But the chain involves facts prior to the statement the logical conditions of whose truth we are defining, and facts subsequent to it; and this circumstance, coupled with the vulgar employment of the terms truth and fact as synonyms, has laid my account open to misapprehension. ‘How,’ it is confusedly asked, ’can Caesar’s existence, a truth already 2000 years old, depend for its truth on anything about to happen now? How can my acknowledgment of it be made true by the acknowledgment’s own effects? The effects may indeed confirm my belief, but the belief was made true already by the fact that Caesar really did exist.’
Well, be it so, for if there were no Caesar, there could, of course, be no positive truth about him—but then distinguish between ‘true’ as being positively and completely so established, and ‘true’ as being so only ‘practically,’ elliptically, and by courtesy, in the sense of not being positively irrelevant or UNtrue. Remember also that Caesar’s having existed in fact may make a present statement false or irrelevant as well as it may make it true, and that in neither case does it itself have to alter. It being given, whether truth, untruth, or irrelevancy shall be also given depends on something coming from the statement itself. What pragmatism contends for is that you cannot adequately define the something if you leave the notion of the statement’s functional workings out of your account. Truth meaning agreement with reality, the mode of the agreeing is a practical problem which the subjective term of the relation alone can solve.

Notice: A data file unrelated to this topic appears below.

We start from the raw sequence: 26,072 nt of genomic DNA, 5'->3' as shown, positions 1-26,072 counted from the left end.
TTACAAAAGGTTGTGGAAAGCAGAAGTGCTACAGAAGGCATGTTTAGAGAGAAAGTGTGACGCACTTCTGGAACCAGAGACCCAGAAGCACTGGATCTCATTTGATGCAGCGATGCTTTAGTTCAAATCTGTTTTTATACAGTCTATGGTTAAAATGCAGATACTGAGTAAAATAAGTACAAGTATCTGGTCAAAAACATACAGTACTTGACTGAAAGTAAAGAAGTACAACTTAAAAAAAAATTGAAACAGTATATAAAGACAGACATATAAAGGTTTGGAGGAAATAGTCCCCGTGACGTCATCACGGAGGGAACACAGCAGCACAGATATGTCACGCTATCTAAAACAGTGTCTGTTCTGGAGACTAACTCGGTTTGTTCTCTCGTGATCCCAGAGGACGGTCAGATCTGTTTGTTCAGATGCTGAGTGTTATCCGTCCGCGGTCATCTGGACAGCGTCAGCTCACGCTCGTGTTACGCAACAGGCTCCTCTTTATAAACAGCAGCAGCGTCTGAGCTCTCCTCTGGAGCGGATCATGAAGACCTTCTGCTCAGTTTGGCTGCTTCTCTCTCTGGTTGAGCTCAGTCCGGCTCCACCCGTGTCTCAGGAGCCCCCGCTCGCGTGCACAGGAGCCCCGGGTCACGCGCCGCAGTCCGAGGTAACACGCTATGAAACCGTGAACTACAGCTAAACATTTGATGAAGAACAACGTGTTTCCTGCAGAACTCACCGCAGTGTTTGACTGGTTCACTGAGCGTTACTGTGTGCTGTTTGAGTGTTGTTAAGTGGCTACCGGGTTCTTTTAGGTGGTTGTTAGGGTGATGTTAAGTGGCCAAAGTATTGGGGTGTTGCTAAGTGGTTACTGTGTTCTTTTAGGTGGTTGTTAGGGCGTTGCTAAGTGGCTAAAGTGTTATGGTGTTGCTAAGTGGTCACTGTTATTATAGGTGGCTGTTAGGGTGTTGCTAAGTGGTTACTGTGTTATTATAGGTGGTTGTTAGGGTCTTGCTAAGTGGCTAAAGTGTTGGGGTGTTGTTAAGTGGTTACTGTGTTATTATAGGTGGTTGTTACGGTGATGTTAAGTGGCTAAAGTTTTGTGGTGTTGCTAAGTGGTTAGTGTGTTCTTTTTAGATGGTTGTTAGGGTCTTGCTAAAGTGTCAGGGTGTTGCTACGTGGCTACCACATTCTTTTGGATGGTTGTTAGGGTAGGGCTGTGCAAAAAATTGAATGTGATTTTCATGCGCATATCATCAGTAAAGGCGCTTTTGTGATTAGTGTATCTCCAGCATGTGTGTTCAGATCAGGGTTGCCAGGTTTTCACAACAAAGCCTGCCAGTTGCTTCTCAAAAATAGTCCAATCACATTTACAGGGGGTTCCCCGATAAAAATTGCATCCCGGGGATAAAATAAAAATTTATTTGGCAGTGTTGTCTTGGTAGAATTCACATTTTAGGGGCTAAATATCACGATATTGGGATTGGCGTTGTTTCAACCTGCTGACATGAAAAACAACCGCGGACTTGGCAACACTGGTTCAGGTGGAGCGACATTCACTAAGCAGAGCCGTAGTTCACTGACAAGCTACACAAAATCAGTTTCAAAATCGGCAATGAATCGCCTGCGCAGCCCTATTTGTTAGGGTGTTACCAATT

Note. This paper was originally followed by a couple of paragraphs meant to conciliate the intellectualist opposition. Since you love the word ‘true’ so, and since you despise so the concrete working of our ideas, I said, keep the word ‘truth’ for the saltatory and incomprehensible relation you care so much for, and I will say of thoughts that know their objects in an intelligible sense that they are ‘truthful.’
Like most offerings, this one has been spurned, so I revoke it, repenting of my generosity. Professor Pratt, in his recent book, calls any objective state of facts ‘a truth,’ and uses the word ‘trueness’ in the sense of ‘truth’ as proposed by me. Mr. Hawtrey (see below, page 281) uses ‘correctness’ in the same sense. Apart from the general evil of ambiguous vocabularies, we may really forsake all hope, if the term ‘truth’ is officially to lose its status as a property of our beliefs and opinions, and become recognized as a technical synonym for ‘fact.’
The absolute and the strenuous
[Footnote: Reprinted from the Journal of Philosophy, etc., 1906.]
Professor W. A. Brown, in the Journal for August 15, approves my pragmatism for allowing that a belief in the absolute may give holidays to the spirit, but takes me to task for the narrowness of this concession, and shows by striking examples how great a power the same belief may have in letting loose the strenuous life.